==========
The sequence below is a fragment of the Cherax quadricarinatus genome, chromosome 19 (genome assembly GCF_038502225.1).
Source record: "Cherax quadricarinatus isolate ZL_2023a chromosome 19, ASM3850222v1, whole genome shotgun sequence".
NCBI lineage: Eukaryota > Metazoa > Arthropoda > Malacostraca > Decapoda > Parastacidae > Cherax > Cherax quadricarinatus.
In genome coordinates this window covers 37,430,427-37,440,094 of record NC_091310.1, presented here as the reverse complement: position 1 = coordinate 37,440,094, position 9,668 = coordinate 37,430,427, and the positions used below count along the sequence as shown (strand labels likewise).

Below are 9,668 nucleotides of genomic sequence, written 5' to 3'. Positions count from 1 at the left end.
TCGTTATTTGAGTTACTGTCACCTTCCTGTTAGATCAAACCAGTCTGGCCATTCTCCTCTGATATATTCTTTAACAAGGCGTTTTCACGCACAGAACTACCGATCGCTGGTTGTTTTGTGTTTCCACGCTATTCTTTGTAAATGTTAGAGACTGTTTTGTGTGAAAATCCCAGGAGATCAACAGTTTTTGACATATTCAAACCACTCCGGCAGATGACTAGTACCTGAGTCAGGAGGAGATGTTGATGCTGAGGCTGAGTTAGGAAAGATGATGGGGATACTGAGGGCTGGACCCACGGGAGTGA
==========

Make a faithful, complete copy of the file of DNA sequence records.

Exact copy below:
The sequence below is a fragment of the Cherax quadricarinatus genome, chromosome 19 (genome assembly GCF_038502225.1).
Source record: "Cherax quadricarinatus isolate ZL_2023a chromosome 19, ASM3850222v1, whole genome shotgun sequence".
NCBI lineage: Eukaryota > Metazoa > Arthropoda > Malacostraca > Decapoda > Parastacidae > Cherax > Cherax quadricarinatus.
In genome coordinates this window covers 37,430,427-37,440,094 of record NC_091310.1, presented here as the reverse complement: position 1 = coordinate 37,440,094, position 9,668 = coordinate 37,430,427, and the positions used below count along the sequence as shown (strand labels likewise).

Below are 9,668 nucleotides of genomic sequence, written 5' to 3'. Positions count from 1 at the left end.
TCGTTATTTGAGTTACTGTCACCTTCCTGTTAGATCAAACCAGTCTGGCCATTCTCCTCTGATATATTCTTTAACAAGGCGTTTTCACGCACAGAACTACCGATCGCTGGTTGTTTTGTGTTTCCACGCTATTCTTTGTAAATGTTAGAGACTGTTTTGTGTGAAAATCCCAGGAGATCAACAGTTTTTGACATATTCAAACCACTCCGGCAGATGACTAGTACCTGAGTCAGGAGGAGATGTTGATGCTGAGGCTGAGTTAGGAAAGATGATGGGGATACTGAGGGCTGGACCCACGGGAGTGA